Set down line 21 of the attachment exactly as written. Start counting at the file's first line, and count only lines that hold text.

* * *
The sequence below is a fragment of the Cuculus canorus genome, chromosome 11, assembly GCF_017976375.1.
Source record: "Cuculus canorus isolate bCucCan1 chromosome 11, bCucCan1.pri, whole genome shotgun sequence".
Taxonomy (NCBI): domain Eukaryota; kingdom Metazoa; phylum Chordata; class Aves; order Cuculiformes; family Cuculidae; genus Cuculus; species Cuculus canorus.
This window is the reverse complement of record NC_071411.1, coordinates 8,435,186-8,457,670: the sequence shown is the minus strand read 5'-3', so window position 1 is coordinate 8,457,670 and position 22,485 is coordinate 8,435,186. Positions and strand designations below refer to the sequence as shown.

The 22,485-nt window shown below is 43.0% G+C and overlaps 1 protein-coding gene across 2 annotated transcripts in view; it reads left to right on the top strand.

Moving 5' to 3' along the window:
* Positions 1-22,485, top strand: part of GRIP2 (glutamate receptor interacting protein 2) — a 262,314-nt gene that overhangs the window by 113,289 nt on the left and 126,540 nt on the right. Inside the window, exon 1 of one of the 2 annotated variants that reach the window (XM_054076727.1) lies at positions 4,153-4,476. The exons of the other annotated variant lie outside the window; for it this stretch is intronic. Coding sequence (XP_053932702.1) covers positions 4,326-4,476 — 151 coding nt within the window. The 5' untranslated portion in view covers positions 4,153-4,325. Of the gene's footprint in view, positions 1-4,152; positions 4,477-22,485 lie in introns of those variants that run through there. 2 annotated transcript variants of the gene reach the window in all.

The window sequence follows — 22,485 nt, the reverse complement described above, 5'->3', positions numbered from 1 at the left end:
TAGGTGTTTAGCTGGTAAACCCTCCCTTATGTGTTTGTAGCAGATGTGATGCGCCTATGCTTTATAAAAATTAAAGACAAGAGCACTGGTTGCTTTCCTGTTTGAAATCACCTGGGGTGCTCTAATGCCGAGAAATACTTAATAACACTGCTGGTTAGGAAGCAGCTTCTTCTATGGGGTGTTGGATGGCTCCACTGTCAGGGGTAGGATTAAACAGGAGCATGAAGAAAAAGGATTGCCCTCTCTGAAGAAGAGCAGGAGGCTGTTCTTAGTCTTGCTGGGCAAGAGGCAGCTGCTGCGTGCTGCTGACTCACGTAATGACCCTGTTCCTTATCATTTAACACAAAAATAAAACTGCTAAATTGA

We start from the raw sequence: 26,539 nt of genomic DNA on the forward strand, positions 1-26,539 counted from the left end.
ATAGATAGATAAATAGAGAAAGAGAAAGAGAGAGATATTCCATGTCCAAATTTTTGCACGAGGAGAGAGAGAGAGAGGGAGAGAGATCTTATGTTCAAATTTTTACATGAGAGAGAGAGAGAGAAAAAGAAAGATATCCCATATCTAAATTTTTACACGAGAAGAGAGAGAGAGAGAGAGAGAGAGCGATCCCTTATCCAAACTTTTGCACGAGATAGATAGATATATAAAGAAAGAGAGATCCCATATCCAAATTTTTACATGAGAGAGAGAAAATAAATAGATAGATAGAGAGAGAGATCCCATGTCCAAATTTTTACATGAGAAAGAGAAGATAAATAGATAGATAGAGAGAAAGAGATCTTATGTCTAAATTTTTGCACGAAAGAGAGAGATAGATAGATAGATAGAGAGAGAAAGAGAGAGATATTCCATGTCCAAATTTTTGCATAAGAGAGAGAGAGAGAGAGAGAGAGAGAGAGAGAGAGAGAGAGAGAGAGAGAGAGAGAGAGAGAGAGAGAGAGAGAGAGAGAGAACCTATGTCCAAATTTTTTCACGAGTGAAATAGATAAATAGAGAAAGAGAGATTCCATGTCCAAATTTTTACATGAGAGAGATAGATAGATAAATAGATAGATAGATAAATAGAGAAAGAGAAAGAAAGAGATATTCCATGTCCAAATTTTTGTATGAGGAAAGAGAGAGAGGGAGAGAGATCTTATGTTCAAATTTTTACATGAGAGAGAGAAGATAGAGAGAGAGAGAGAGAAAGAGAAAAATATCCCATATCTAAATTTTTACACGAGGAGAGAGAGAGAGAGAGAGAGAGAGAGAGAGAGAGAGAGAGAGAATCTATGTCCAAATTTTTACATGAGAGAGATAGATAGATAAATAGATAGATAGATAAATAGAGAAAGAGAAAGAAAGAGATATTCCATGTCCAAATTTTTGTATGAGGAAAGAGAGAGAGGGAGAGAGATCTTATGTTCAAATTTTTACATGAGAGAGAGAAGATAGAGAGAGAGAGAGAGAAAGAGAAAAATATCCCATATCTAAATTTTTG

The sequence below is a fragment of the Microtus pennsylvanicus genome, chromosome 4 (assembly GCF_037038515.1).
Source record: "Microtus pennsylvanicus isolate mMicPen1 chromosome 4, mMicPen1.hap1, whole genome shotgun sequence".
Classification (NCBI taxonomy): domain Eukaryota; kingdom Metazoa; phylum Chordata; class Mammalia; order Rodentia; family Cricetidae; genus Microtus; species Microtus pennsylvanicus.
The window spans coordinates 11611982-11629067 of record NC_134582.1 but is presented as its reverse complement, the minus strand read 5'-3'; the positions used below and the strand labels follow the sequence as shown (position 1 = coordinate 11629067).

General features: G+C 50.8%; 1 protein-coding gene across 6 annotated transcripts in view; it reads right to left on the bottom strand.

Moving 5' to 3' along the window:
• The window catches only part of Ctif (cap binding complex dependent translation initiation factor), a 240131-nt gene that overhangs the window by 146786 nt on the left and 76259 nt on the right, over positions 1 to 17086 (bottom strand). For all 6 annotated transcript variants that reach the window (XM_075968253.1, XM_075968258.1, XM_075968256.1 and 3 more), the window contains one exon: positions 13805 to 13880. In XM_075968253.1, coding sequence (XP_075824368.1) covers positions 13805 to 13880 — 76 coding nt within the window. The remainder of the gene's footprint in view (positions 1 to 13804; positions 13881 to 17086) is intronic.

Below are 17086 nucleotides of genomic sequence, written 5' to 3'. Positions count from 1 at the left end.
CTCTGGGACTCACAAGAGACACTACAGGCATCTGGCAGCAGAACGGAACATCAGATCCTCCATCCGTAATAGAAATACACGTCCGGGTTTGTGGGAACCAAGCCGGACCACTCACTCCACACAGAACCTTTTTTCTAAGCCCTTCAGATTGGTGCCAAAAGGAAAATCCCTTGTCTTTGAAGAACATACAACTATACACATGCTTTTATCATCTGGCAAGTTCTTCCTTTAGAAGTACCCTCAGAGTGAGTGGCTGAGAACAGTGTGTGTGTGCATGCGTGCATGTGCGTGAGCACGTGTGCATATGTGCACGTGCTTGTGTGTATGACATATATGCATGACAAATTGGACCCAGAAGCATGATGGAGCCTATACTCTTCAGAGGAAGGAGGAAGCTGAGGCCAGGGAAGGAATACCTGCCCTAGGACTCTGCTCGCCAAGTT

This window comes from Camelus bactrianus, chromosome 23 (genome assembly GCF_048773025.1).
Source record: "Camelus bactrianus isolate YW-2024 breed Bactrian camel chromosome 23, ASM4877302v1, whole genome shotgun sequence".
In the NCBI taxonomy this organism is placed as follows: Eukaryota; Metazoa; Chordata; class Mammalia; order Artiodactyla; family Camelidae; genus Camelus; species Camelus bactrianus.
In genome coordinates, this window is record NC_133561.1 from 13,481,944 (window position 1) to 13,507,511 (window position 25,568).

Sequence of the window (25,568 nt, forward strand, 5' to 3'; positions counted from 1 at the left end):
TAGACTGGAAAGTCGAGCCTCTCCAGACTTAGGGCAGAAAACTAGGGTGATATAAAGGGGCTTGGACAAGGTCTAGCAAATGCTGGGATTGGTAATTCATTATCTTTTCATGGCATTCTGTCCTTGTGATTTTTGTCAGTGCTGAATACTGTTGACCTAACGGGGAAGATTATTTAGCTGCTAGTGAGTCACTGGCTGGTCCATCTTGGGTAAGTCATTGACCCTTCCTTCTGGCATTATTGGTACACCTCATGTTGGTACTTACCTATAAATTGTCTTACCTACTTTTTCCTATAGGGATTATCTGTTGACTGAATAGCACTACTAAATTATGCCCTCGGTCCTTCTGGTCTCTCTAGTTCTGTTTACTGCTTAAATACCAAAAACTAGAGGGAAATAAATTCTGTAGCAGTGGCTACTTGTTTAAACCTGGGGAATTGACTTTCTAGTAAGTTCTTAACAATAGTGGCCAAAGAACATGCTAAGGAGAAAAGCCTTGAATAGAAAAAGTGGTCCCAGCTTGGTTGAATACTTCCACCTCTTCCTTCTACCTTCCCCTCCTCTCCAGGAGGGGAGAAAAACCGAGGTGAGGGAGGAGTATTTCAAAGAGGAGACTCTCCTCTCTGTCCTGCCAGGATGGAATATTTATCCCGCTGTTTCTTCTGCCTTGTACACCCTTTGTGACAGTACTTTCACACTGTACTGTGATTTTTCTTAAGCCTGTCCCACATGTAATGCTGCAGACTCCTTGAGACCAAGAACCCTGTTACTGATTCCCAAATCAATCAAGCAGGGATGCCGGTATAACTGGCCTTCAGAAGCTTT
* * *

This window comes from Camelus bactrianus, chromosome 23 (genome assembly GCF_048773025.1).